Dr. Gann was a man of many talents and had an uncommon love of life. He enjoyed deeply the pleasures of the world. He had a unique ability to help others appreciate and feel grateful for beauty in themselves and their lives.

He loved tennis, singing, playing the piano and the guitar and was accomplished at them all. He loved to make and appreciate art and to witness the feats of great athletes. Fluent in French and Italian, he loved to travel and to learn other languages and about other cultures, both ancient and modern. He loved to wear three-piece suits with French-cuffed shirts and cuff links. He loved fountain pens and watches. He loved Scotch whiskey, martinis, fine wine, India pale ale, and rare steak. He loved conversation, whether to explore simple or complex ideas with family, friends or colleagues, or to learn about other people, whom he made feel seen, heard, understood, and appreciated – and often amused. No one felt lonely in his company. His intelligence, wit and generosity were enjoyed by many.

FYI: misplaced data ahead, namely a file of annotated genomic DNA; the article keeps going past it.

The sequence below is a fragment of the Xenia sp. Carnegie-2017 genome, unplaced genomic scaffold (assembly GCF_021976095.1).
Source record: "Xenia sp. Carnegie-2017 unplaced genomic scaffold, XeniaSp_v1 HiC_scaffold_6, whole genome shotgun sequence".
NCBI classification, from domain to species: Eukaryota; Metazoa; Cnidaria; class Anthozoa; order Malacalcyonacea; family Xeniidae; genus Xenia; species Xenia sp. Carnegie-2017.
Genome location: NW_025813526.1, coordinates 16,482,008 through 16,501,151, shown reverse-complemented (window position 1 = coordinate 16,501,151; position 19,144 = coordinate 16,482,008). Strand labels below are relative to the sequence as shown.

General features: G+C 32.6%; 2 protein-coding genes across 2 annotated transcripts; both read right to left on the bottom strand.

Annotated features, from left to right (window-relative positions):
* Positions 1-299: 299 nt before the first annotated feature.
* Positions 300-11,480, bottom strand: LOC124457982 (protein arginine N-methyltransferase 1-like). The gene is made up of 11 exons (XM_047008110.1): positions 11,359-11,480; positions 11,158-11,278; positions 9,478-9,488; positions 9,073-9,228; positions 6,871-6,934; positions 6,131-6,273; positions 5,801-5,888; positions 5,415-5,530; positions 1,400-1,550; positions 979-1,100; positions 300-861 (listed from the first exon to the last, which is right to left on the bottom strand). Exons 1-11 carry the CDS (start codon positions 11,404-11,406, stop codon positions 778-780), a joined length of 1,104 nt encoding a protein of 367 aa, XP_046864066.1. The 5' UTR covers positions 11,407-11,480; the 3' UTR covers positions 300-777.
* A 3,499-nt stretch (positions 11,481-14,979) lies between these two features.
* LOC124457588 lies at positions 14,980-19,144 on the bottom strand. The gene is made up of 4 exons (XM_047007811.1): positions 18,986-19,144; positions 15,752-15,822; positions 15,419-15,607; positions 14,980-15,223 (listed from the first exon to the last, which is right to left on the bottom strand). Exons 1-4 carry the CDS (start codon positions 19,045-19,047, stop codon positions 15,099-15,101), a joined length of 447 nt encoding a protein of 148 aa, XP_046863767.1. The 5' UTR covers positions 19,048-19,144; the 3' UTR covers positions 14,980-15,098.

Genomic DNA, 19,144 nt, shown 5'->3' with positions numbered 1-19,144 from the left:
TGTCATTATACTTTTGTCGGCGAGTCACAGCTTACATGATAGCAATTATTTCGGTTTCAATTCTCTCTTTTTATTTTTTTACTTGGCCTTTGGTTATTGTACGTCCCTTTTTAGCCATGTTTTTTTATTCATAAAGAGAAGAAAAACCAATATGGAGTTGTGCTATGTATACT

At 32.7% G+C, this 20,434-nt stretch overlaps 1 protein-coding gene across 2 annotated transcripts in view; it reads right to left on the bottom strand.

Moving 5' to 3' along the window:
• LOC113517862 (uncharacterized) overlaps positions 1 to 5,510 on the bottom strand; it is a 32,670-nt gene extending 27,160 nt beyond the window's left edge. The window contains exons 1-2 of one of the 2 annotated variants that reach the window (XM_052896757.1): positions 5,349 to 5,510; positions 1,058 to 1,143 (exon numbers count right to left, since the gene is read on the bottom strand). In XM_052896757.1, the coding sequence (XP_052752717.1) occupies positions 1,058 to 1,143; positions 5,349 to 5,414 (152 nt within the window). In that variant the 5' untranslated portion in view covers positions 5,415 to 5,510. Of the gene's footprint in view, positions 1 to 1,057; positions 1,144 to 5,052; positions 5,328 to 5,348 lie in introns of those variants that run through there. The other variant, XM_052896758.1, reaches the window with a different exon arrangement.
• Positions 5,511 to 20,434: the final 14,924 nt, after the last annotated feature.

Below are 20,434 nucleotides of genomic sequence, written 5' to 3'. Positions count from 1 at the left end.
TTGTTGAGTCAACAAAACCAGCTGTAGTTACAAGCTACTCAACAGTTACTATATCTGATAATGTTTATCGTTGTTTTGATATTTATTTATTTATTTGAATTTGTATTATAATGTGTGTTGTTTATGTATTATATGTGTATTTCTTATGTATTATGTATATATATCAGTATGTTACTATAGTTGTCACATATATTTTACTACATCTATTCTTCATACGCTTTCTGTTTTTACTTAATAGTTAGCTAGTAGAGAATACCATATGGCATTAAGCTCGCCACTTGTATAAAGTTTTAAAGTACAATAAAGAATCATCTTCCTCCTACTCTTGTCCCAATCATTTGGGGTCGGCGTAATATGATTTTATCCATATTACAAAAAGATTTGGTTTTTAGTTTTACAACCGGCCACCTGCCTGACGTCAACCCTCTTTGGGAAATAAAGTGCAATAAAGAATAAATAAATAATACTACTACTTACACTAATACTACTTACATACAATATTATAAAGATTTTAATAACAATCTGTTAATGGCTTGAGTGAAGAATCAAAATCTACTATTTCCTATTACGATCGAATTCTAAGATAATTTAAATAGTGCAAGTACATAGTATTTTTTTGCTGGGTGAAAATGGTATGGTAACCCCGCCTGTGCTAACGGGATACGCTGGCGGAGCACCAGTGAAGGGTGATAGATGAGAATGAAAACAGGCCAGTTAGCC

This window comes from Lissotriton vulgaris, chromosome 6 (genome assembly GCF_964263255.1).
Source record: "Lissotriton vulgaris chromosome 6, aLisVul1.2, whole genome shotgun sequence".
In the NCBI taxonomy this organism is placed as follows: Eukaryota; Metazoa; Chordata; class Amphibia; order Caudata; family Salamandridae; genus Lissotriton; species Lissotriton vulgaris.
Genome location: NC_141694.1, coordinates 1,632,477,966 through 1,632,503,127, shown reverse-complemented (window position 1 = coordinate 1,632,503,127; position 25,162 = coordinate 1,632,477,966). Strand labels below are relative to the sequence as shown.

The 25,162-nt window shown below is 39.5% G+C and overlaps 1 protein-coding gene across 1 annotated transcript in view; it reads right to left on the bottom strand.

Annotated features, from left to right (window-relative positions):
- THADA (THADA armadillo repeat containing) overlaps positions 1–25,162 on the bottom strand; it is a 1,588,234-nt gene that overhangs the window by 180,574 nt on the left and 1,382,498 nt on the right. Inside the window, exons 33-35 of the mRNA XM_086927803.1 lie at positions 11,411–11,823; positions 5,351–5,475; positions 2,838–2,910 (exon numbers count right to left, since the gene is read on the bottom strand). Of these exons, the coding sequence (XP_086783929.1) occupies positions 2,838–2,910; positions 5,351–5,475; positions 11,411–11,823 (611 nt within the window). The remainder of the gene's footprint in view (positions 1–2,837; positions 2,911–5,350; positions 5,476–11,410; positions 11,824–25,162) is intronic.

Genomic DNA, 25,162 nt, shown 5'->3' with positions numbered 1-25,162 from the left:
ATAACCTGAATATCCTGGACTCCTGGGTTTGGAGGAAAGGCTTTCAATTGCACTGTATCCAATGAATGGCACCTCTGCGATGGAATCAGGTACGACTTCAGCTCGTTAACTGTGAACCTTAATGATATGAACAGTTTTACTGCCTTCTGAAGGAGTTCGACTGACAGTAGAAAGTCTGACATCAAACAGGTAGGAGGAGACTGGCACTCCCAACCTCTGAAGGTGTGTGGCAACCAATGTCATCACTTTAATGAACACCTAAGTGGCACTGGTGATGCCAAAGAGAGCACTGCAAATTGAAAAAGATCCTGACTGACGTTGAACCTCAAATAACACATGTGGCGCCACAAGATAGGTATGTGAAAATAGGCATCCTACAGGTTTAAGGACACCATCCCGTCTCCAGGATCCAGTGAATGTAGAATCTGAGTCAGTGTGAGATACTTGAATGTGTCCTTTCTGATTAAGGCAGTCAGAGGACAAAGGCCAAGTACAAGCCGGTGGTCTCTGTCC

He adored spending time with his family and playing with his young grandchildren. Like Ulysses (or perhaps Auntie Mame) he “drank life to the lees.”

Dr. Gann is survived by his family Dr. Phyllis J. Cath, Elliot G. Gann, Alexander (Sasha) G. Gann, Cory Gann (Sharon), Evan Konecky, Laura Cath Rubenstein (Erik Olson), Andrew Cath Rubenstein (Lucy Wells), Rose Cath Olson, Claire Rubenstein Olson, and Henry August Wells Rubenstein.


Erik Gann died July 19, 2023 after a valiant battle against cancer. His brothers in the Whiffenpoofs wrote this about him: “He was a psychoanalyst of skill and compassion. He practiced successfully, first in San Francisco, next in New York City and then back in San Francisco again. Late in July he lost his valiant battle with cancer and passed away, quietly and peacefully. He leaves his lovely wife, Dr. Phyllis Cath, and his children Eliot, Laura, Alexander and Andrew.

“Erik was a musician. He was a talented pianist and singer. At Yale, he sang with the Augmented Seven and the Russian Chorus. At Columbia Medical School he was Sky Masterson in a student production of “Guys and Dolls.” In 2016 he was inducted into the Whiffenpoofs of 1967 and performed with us at our 50th Reunion.

“Erik will be sorely missed, by his family, by his patients, by his classmates, and certainly by his fellow Whiffs. He made the world go round!”